“We saw how devastating it was and how long it took to clean it up; it seemed like nothing was working,” Joan said. “Oil spills are so damaging on wildlife. We wanted to do something to change it and benefit the environment.”
The two girls, now 16-yearold juniors, put their science skills into action and developed a series of experiments to see whether they could come up with a better way to pull oil from the ocean and surrounding coastline.
The teens worked on the project as part of the school’s International Baccalaureate chemistry program, which requires students to apply scientific theories to real-life problems. This year’s theme was environmental, or green, science.
“ I think it’s important to learn about green science because we can find a way to help and so the public knows what they’re using and how it affects the environment,” Joan said.
Each group of students selected a topic, designed an experiment, performed the experiment and presented their findings to a panel of teachers, parents and administrators at the high school on Dec. 15.
“(The students) see science go beyond the classroom in this particular project,” said teacher Corene Duarte. “They’re realworld problems, so there’s a lot of unknowns. Sixteen-year-olds don’t realize how much in the world is unknown.”
Soak it up
Motivated by last year’s environmental disaster in the Gulf, Joan and Kim tried to find the best nonchemical material —one that any resident could use and afford—to soak up oil.
“ Oil spills can affect an entire planet because the ocean is so intricate,” Kim said. “We wanted to find a better solution to clean up an oil spill.”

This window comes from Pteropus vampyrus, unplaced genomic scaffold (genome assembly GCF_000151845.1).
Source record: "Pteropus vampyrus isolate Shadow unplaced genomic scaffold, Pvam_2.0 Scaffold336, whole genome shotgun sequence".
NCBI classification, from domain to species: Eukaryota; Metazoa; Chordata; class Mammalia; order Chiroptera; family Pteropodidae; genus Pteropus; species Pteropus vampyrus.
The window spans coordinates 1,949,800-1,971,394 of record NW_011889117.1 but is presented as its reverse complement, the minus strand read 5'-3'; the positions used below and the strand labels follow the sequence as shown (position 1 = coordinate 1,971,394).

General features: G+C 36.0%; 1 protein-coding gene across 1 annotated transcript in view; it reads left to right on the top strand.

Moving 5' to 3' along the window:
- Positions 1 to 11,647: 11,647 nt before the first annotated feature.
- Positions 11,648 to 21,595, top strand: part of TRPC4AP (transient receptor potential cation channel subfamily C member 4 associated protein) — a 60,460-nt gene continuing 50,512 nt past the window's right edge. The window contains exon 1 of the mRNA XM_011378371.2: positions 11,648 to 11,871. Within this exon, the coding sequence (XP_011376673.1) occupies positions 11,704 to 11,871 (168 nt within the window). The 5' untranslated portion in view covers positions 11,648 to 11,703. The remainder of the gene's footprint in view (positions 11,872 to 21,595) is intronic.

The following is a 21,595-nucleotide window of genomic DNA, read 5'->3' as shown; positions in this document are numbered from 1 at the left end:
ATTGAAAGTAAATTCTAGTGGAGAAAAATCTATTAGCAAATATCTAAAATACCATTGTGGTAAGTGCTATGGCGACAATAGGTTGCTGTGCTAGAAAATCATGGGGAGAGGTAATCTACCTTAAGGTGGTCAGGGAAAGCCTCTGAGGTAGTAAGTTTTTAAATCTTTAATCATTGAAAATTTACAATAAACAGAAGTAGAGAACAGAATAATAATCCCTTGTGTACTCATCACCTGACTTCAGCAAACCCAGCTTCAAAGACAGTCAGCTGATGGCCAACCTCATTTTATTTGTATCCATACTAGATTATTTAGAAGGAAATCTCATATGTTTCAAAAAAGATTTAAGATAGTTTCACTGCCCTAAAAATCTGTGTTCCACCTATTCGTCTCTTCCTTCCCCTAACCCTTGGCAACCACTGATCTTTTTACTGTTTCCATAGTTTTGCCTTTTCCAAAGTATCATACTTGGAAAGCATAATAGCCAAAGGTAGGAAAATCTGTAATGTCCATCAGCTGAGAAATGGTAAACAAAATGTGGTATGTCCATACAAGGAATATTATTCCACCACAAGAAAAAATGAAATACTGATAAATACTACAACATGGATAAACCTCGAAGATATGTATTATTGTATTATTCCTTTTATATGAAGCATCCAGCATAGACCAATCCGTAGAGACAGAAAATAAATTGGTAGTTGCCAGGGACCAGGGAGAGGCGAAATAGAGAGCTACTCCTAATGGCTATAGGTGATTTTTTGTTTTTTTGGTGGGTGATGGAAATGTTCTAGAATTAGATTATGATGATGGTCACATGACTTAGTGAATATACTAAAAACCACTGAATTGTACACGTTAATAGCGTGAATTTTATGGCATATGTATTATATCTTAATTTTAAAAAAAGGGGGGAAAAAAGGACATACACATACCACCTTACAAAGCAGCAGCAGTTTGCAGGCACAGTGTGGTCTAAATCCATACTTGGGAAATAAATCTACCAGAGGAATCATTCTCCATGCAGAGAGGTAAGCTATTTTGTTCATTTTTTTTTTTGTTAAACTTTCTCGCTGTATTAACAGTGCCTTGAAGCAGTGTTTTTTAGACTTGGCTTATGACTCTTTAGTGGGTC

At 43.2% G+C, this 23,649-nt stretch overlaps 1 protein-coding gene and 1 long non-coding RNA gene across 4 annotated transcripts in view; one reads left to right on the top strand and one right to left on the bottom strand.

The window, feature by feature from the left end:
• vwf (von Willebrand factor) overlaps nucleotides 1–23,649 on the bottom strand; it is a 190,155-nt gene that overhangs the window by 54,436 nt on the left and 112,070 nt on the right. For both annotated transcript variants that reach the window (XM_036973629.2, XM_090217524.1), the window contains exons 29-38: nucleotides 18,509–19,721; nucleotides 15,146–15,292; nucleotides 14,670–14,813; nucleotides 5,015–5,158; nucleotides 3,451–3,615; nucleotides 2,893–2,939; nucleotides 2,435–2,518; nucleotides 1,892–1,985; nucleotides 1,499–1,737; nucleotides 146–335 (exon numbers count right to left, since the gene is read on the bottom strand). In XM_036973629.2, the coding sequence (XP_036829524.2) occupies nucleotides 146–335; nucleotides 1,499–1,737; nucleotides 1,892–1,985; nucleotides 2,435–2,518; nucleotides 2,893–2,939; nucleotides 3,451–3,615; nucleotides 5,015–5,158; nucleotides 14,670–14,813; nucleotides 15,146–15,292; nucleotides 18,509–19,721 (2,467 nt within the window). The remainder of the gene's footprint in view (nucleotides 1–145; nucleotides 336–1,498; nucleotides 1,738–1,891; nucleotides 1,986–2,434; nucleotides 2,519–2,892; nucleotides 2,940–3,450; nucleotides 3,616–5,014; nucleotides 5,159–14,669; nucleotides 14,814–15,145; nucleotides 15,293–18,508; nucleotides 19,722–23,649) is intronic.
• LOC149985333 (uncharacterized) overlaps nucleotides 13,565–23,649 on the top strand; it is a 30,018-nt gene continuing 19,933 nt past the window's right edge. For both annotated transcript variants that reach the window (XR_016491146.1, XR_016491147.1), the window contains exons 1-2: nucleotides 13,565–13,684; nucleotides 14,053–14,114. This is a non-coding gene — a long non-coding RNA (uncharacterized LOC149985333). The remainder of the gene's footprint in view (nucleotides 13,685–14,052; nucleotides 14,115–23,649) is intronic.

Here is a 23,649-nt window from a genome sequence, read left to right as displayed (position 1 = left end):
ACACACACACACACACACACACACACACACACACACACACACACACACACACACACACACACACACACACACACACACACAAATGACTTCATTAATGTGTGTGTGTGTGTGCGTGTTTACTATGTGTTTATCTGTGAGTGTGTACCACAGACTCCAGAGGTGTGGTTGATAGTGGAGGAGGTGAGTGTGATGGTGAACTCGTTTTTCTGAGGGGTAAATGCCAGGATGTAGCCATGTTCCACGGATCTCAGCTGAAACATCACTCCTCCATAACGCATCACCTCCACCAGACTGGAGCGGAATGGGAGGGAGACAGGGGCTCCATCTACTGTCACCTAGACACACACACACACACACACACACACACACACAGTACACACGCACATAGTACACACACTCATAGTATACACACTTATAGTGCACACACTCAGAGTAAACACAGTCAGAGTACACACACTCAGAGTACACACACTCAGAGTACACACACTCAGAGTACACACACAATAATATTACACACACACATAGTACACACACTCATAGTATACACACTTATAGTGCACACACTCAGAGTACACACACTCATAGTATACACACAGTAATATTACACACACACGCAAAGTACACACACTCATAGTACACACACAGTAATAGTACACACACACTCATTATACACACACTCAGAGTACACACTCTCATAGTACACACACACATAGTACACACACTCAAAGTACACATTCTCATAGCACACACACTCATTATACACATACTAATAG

They tested five materials for oil absorption. They learned cellulose towels performed the best, with human hair a close second. Polyester was third, followed by pine needles. The worst-performing werecotton balls.
The girls said the experiment was challenging and rewarding, and they hope their findings can be used to clean up oil spills on a larger scale.
“It’s exciting to think maybe this can be used in the future,” Joan said.
A global perspective
Students Sam Birns, Andrew Eongo, Jacob Salas and Matthew Anees tested the effects of acid rain on aquatic life. The 16-year-olds put elodea, a waterweed, in a fish tank to represent a pond and added vinegar and water to simulate acid rain. The group measured how the pH of the water fluctuated and how the plant was affected.
“Acid rain is a big threat to all the ecosystems in the U.S.,” Matthew said. “We wanted to find a way to keep the ponds alive.”
They discovered that the simulated rainwater lowered the pH of the pond water. With a pH of less than 6, plant life became brittle, stopped producing oxygen and died after six days.
They learned that half the ponds in the United States have a pH of 5 or below and are now void of plant life and ridden with algae.
During their presentation the group talked about the irreversible effects of acid rain on the world’s freshwater resources.
“We need to find an alternative and maintain balance,” Sam said. “If we don’t protect our ecosystems, we won’t have a sustainable way of living, and it will be a huge problem in the future. We have to fix this now instead of getting stuck later.”
Dylan Kanji, 16; Joel Wermter, 17; and Jason Chua, 17, tested the performance and environmental effects of green and non-green household cleaners.
The boys said they chose the topic because everyone uses cleaning agents and therefore the general public would be interested in the fi ndings.
In a surprising outcome, the group found the non-green cleaners to be the best choice.
“ We learned that not all claims made by companies are true,” Joel said. “ The green cleaners were not that much better for the environment and had bad performance.”
The green cleaners did a poor job in removing mold, soap scum and calcium buildup, the group found, and they were very similar in chemical makeup to the nongreen cleaners. Joel said he hopes the findings will help the general public be more diligent in learning about the products they’re using every day.